Message 2 of 7 , Aug 21, 2013
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        Nicely done!!! Very cool!!!!
      • Hall, Hayward
        Totally awesome ☺. Jealous… How long did you dry it before using it? Guillaume From: medievalsawdust@yahoogroups.com
        Message 3 of 7 , Aug 21, 2013
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          Totally awesome J. Jealous…

           

          How long did you dry it before using it?

           

          Guillaume

           

          From: medievalsawdust@yahoogroups.com [mailto:medievalsawdust@yahoogroups.com] On Behalf Of Peter Ellison
          Sent: Wednesday, August 21, 2013 1:18 PM
          To: medievalsawdust@yahoogroups.com
          Subject: [MedievalSawdust] A stool from a tree done !

           




          Picture link:

          http://scawoodprojects.wordpress.com/2013/08/21/the-atool-from-a-tree-is-done/

          This was a white pine in my backyard right next to the power lines.  I had a professional take down the tree and leave me the trunk so that I could attempt to make a stool from it.

          The project was a success, you can sit on the stool and it is very comfortable (it was made to the dimensions of my saw bench).

          No power tools or sand paper was used on it.  All of the tools are ones that someone from the past would recognize.  I cut up the trunk into sections with a 36″ one man cross cut saw, then from there used wedges and a sledge, a broad axe, then a plane.  All of the draw bored joinery was done with a mortice chisel and spoon bit to drill the holes.   The pegs where done with a draw knife.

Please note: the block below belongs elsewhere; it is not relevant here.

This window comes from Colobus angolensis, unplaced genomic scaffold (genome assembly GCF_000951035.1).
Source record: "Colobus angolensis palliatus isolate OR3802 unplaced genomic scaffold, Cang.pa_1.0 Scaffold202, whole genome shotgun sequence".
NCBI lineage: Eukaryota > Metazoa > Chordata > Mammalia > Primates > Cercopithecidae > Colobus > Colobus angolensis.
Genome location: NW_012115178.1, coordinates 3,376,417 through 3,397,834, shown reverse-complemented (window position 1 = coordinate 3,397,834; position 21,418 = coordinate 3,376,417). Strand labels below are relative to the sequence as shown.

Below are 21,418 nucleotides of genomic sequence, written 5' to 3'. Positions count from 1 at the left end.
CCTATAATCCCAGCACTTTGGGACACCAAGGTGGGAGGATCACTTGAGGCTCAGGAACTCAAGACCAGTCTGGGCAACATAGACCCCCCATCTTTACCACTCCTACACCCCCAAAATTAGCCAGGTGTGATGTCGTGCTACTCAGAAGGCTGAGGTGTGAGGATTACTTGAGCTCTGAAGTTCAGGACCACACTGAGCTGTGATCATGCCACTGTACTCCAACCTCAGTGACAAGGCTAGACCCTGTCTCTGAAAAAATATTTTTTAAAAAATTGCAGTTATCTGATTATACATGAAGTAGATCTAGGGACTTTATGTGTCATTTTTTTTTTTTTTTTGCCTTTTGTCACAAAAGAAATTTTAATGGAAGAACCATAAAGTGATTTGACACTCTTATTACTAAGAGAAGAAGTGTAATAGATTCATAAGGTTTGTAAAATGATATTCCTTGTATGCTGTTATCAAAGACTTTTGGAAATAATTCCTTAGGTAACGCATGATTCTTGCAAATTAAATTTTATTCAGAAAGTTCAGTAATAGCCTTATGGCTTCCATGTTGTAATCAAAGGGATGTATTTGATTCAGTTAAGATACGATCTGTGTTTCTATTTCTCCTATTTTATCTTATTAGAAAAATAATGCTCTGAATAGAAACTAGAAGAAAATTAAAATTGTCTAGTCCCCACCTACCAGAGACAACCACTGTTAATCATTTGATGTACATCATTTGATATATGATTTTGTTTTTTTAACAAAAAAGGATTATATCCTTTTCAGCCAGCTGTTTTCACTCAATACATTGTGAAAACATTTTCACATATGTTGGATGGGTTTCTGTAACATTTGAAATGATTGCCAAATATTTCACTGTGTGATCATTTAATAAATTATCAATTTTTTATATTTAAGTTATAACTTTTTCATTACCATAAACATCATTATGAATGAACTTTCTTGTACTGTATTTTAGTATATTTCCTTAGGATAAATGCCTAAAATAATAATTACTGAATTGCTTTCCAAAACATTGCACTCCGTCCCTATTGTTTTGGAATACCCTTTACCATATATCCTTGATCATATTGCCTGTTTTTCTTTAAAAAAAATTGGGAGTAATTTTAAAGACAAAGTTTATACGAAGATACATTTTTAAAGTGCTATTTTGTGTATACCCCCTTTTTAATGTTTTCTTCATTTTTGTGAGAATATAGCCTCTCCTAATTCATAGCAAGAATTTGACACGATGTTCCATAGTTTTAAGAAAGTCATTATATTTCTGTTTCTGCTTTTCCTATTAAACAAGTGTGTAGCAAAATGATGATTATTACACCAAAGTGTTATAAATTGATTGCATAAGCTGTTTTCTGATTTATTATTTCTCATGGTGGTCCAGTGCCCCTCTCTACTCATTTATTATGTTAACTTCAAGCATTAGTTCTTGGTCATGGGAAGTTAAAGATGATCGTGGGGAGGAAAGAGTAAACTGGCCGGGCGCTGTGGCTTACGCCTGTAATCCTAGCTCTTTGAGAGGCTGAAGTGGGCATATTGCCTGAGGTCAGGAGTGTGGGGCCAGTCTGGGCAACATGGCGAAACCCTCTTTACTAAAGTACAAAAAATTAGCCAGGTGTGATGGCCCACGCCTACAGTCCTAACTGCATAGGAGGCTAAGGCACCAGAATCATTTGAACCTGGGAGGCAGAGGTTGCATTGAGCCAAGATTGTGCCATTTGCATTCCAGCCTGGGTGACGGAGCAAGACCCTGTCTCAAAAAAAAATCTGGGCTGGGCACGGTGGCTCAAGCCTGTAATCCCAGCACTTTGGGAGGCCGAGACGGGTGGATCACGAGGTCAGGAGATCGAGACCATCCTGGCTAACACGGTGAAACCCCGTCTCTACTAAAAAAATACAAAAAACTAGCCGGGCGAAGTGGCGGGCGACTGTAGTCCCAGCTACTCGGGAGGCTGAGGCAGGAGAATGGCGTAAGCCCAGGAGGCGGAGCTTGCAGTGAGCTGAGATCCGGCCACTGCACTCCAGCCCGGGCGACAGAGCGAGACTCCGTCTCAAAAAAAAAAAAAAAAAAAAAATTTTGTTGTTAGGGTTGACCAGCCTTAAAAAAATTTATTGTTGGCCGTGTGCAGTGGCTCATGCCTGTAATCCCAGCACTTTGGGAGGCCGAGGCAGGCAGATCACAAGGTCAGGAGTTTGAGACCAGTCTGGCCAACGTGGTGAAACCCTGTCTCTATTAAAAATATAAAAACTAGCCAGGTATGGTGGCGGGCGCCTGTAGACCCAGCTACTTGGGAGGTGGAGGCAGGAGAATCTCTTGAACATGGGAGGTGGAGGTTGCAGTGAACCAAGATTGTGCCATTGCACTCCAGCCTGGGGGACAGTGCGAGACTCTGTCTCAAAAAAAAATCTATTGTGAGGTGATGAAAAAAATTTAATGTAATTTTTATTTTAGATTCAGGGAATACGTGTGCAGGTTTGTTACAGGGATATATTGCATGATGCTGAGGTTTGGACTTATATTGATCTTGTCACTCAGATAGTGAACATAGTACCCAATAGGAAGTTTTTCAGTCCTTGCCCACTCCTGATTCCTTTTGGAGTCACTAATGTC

I did glue the joints just to be sure, the 1/4″ tenons felt very thin so I wanted to be sure it would not fall apart.

          The next one I’ll make a few changes but nothing too major it will be a little smaller so that it fit my wife comfortably.  I will keep better track of time, I think this one was 3-5 solid days of work spread over 5-6 weeks.

          There are a few flaws and lessons learned from the project that the maker gets to comment on, no one else seemed to find flaws in it.

          1. Make the legs longer and expect to trim them down.  I did not have any wiggle room in this one.

          2. Don't have "shoulders" on the tennons make the full sized, except the top ones just under the seat, that just makes the tennon smaller and more fragile.  Hard to explain in text easy to show.

          3. Make more reference marks on the legs so that the stringer and the top skirting line up better.

          4. Spend more time making the top flat, the seat piece caused all sorts of annoyance, it also squeaks when you sit on it, normal people find it cute, I find it annoying.